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Stanford receives gift of $8 million for Restoration Fund

STANFORD -- Stanford University's continuing recovery from the October 1989 earthquake received a major boost Wednesday, May 17, when an alumnus and his wife anonymously gave $8 million to the Stanford Restoration Fund, President Gerhard Casper announced.

In making the gift, the donors said they were motivated by their gratitude for the outstanding educational, cultural and open-space land-use opportunities that Stanford has presented to them and their children, and by their appreciation of the Quad as the historic center of campus.

They also applauded the university's attention to its own history, exemplified by restoring Memorial Church and the Red Barn of the founders' Palo Alto Stock Farm, and by providing cooperation on restoring the Leland Stanford Mansion in Sacramento as a California State Parks site for public use.

In accepting the gift, Casper said, "In a 1913 letter, David Starr Jordan, the first president of Stanford, wrote, 'The yellow sandstone arches and cloisters, the red-tiled roofs against the azure sky, make a picture that can never be forgotten, itself an integral part of a Stanford education.'

"This wonderful gift, to help restore those arches, cloisters and roofs, is a direct contribution to the education of current and future Stanford students," Casper said. "Our classrooms and laboratories are an invaluable endowment from the past, and Stanford is indeed fortunate to have such dedicated alumni and friends to restore and maintain them for the future."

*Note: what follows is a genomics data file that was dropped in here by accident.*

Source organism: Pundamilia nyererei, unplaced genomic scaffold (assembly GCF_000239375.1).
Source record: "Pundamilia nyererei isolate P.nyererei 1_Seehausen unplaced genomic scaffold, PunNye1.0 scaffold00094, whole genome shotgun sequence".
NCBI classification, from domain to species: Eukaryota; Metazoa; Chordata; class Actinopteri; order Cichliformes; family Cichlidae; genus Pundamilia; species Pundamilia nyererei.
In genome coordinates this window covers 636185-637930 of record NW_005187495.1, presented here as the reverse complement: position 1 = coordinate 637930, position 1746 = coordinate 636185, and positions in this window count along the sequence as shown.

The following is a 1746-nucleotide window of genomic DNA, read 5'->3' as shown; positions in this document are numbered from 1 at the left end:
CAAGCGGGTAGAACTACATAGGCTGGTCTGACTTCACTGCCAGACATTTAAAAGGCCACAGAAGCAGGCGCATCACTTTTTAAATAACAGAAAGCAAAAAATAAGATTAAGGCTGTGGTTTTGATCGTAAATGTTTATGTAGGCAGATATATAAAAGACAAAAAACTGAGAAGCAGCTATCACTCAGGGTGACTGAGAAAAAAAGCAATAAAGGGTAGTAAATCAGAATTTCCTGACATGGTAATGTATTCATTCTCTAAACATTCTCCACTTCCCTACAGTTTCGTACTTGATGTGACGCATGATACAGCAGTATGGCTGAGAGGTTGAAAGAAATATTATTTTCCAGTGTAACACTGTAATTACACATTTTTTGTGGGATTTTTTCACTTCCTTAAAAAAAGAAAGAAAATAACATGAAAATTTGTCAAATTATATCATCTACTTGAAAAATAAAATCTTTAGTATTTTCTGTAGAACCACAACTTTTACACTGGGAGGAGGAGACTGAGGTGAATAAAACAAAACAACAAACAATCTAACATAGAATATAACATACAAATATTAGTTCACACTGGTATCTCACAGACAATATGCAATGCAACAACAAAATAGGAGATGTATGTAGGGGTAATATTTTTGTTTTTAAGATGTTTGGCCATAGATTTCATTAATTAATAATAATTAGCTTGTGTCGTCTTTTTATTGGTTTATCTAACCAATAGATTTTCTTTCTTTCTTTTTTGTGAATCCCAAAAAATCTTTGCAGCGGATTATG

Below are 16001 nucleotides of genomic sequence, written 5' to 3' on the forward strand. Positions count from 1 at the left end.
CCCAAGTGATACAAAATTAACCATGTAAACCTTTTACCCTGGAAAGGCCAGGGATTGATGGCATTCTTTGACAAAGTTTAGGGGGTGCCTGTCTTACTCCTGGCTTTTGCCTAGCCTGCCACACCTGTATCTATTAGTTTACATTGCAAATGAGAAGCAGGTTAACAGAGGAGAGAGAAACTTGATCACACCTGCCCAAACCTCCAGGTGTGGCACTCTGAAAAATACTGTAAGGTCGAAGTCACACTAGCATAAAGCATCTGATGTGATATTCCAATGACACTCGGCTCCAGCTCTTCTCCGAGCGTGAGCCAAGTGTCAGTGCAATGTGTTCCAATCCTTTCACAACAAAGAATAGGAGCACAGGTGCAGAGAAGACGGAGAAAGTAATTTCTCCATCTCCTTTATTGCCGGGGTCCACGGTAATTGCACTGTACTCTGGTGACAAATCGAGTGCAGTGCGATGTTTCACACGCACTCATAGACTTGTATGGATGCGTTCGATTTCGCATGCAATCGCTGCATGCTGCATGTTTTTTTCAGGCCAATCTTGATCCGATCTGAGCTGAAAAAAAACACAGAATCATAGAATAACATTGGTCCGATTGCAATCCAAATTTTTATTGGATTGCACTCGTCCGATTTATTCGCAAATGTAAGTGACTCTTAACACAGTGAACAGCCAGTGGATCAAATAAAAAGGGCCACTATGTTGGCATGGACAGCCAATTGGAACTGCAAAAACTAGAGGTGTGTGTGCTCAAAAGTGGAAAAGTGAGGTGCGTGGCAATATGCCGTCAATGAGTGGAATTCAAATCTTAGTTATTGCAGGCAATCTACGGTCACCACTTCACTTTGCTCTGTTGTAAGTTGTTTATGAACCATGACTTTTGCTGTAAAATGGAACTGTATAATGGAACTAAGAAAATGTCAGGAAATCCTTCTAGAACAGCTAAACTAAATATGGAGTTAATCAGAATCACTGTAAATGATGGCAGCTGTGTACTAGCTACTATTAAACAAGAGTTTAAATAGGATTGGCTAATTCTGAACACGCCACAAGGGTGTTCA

The Stanford Restoration Fund supplements university reserves, and federal and state disaster relief funding, in completing recovery from the Loma Prieta earthquake, which damaged 242 buildings on campus.

Areas that still require significant repair work, as well as retrofitting and strengthening, include large sections of the Main Quad, Green Library West and the Stanford University Museum of Art.

The campuswide earthquake recovery is expected to cost a total of $200 million when completed near the end of the decade. The goal of the Stanford Restoration Fund is to raise a total of $50 million in gifts. Almost $23 million has been raised to date.

When the fund was created in 1994, Casper noted that an entire undergraduate class had gone through Stanford without having access to dozens of classrooms, vital library materials and the museum, and said the university was making the Stanford Restoration Fund its top fundraising priority.

Also badly damaged in the earthquake were Memorial Church and the Graduate School of Business; those structures and a number of buildings in the Main Quad already have been repaired and/or retrofitted, in large part due to the generosity of donors, Casper said.

As part of the Stanford Restoration Fund efforts, major donors can choose to have their names associated with various buildings, rooms and courtyards on campus. However, the money given is not restricted to use on, nor does it necessarily signify the costs associated with, any particular area.

All major donors, including contributors to the rebuilding of Memorial Church, will have their names inscribed on a plaque that will be dedicated in the Inner Quad at the completion of the project.



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